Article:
Prior to that, Aimee served as the Executive Director of the Montana World Affairs Council, a nonpartisan, nonprofit organization dedicated to bringing international education events to Montana communities and classrooms.
Aimee started her undergraduate education at the University of California, Santa Cruz, but eventually chose to settle back into the mountains of Montana, receiving her bachelor’s degree with High Honors in International Relations and Comparative Government, and a Minor in Philosophy, at the University of Montana. During her time at UM, she also studied Arabic and was the recipient of the U.S. State Department Critical Language Scholarship, which sent her to Morocco for an Arabic-immersion program. She also loves studying personal and systemic healing, rock climbing, making pottery, jumping into mountain rivers and lakes, and sleeping under the stars.
Jenn Fox is a Senior Facilitator at Ag Innovations, focused on facilitating collaboration towards balanced and resilient water systems that support communities, agriculture, and ecosystems. She is working with local groundwater agencies and a technical team to complete and implement the Solano Subbasin Groundwater Sustainability Plan, which reflects input from agriculture, the environmental sector, and local residents, businesses, and agencies.
Throughout her career, Jenn has supported teams and broader partnerships toward environmental results. As Executive Director of the Bay Area Open Space Council, she led the Conservation Lands Network – a biodiversity plan and conservation vision – requiring statewide frameworks, regional funding, and local implementation. She worked with 125 organizations to deepen the connection between Bay Area residents and their local parks, wetlands, ranches, and agricultural lands.
Jenn plans strategically in complicated environments, keeping her eye on the long-term vision and responding to changes in the landscape. In 2017, she convened a panel of experts and worked with State leaders on the California Sea Level Rise Science Update. In 2015, she managed the Water Funder Initiative’s Blueprint for Philanthropy to advance sustainable water management in the American West.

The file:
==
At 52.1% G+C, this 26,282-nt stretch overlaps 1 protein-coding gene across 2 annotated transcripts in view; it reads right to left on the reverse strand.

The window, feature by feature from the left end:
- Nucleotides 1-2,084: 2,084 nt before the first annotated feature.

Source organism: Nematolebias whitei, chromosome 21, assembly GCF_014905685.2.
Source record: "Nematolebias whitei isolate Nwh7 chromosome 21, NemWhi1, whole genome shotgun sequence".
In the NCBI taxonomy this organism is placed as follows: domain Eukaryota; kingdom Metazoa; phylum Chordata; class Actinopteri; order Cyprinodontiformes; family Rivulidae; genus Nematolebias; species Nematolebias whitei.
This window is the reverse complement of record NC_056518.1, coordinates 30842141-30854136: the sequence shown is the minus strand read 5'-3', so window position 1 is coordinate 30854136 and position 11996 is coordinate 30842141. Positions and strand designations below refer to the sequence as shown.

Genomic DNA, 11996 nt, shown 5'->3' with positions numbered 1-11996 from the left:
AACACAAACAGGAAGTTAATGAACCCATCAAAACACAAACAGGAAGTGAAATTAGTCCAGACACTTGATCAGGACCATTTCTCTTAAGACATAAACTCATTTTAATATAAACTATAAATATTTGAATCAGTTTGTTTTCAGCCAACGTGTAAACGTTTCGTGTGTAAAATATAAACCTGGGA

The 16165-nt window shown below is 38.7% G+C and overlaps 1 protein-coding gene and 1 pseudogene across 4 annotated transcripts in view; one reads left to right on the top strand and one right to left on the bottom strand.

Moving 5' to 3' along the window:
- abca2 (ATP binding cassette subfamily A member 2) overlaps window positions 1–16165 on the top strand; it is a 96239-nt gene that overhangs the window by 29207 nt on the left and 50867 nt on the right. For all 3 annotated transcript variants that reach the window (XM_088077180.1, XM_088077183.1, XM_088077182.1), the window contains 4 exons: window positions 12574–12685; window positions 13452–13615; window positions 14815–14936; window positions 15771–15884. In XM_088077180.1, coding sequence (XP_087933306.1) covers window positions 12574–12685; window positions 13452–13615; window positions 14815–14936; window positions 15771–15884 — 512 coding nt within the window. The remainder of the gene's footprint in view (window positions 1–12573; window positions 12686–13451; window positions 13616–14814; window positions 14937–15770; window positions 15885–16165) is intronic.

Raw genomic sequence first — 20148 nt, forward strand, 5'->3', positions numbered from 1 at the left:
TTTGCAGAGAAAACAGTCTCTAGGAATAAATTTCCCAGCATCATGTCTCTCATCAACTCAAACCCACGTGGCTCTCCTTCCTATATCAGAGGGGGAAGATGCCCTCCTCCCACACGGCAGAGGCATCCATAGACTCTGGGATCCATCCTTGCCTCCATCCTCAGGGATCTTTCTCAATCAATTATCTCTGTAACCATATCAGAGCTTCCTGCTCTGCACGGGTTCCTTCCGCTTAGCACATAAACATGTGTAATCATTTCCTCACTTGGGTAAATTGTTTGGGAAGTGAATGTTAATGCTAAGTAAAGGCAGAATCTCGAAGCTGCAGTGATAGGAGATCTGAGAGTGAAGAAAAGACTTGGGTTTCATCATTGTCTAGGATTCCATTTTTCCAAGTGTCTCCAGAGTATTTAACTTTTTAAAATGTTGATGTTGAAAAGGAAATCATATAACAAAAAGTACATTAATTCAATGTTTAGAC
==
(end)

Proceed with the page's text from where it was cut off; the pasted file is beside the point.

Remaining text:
Jenn’s work supports groups who approach water from many different directions. Some view water through the lens of food production, public health, and social equity. Others focus on environmental quality and biodiversity, while still others concentrate on energy or sustainable development. She reminds us that when we work together, we recognize that tackling water and climate challenges is needed to progress on environmental, social, and economic problems. Her facilitation approach is rooted in good news: we already know how to manage our water more sustainably. Better policies, new technologies, and collaborative approaches show that, in an era of extreme weather and increasingly uncertain supplies, we can use and protect our precious water resources more wisely.
Dana Pearlman is a Senior Facilitator at Ag Innovations. Dana designs and facilitates diverse, multi-stakeholder engagements and action learning programs that leads to transformational learning and social innovation. She utilizes many methodologies, frameworks, practices, principles, and systems thinking. Her academic background is in clinical psychology and strategic leadership towards sustainability. Dana’s designed and facilitated sessions for the State of Vermont, The Ministry of Education of Tanzania, California Accountable Communities for Health, Napa County Department of Health and Human Services, Casey Family Programs, Accenture Tech Vision Advisory Board, Zoomdata, Swissnex, Public Health Institute’s Population Health Innovation Lab, GlobeMed, Dalai Lama Fellows, California Association of Hospitals and Health Services, Sonoma Co. Sustainability and Energy Dep., Impact HUBs SF, Stanford Leadership Experiment, CIIS, Sonoma State U’s CORE Leadership, Sustainability Learning Centre, BTH in Sweden: Masters in Strategic Leadership towards Sustainability. Dana leads intensives in The Art of Hosting and Harvesting Conversations that Matter, Theory U process, and workshops in Authentic Leadership training facilitators in participatory methodologies. Dana aims to catalyze and accelerate world-changing leadership necessary to meet the profound challenges of the 21st century. Dana uses powerful questions to unearth wisdom at the individual, team, organizational and community, and systemic levels. Her intent is to steward a world that is more whole, interconnected, and in alignment with our true selves for wiser + conscious planetary impact. Her sweet spot is at the intersection of leadership, tapping into a group’s collective wisdom, and cultivating communities of practice in order to become a system of influence and transform failing systems in our world.